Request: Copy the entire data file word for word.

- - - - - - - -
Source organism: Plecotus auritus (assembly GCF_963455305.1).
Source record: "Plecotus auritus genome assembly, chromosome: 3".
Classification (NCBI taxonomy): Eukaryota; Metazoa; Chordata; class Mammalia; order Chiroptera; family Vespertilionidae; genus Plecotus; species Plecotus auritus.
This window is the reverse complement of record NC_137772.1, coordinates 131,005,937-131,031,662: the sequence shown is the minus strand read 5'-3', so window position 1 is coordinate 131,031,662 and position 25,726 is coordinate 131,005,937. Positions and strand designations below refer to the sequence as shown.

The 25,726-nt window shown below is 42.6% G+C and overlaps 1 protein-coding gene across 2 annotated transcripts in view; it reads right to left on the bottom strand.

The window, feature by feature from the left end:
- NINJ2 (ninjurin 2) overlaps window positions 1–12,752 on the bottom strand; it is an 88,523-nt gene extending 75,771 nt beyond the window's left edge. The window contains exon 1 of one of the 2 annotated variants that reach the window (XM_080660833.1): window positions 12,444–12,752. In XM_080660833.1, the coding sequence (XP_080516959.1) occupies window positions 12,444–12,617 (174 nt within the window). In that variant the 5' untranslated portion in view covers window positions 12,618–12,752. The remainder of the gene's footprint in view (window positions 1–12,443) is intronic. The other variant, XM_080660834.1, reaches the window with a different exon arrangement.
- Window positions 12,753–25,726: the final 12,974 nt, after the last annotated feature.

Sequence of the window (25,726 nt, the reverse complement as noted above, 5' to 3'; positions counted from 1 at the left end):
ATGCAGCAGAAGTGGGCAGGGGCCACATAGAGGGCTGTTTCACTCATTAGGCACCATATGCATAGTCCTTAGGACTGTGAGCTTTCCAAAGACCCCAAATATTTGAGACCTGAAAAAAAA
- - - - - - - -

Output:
Source organism: Plecotus auritus (assembly GCF_963455305.1).
Source record: "Plecotus auritus genome assembly, chromosome: 3".
Classification (NCBI taxonomy): Eukaryota; Metazoa; Chordata; class Mammalia; order Chiroptera; family Vespertilionidae; genus Plecotus; species Plecotus auritus.
This window is the reverse complement of record NC_137772.1, coordinates 131,005,937-131,031,662: the sequence shown is the minus strand read 5'-3', so window position 1 is coordinate 131,031,662 and position 25,726 is coordinate 131,005,937. Positions and strand designations below refer to the sequence as shown.

The 25,726-nt window shown below is 42.6% G+C and overlaps 1 protein-coding gene across 2 annotated transcripts in view; it reads right to left on the bottom strand.

The window, feature by feature from the left end:
- NINJ2 (ninjurin 2) overlaps window positions 1–12,752 on the bottom strand; it is an 88,523-nt gene extending 75,771 nt beyond the window's left edge. The window contains exon 1 of one of the 2 annotated variants that reach the window (XM_080660833.1): window positions 12,444–12,752. In XM_080660833.1, the coding sequence (XP_080516959.1) occupies window positions 12,444–12,617 (174 nt within the window). In that variant the 5' untranslated portion in view covers window positions 12,618–12,752. The remainder of the gene's footprint in view (window positions 1–12,443) is intronic. The other variant, XM_080660834.1, reaches the window with a different exon arrangement.
- Window positions 12,753–25,726: the final 12,974 nt, after the last annotated feature.

Sequence of the window (25,726 nt, the reverse complement as noted above, 5' to 3'; positions counted from 1 at the left end):
ATGCAGCAGAAGTGGGCAGGGGCCACATAGAGGGCTGTTTCACTCATTAGGCACCATATGCATAGTCCTTAGGACTGTGAGCTTTCCAAAGACCCCAAATATTTGAGACCTGAAAAAAAA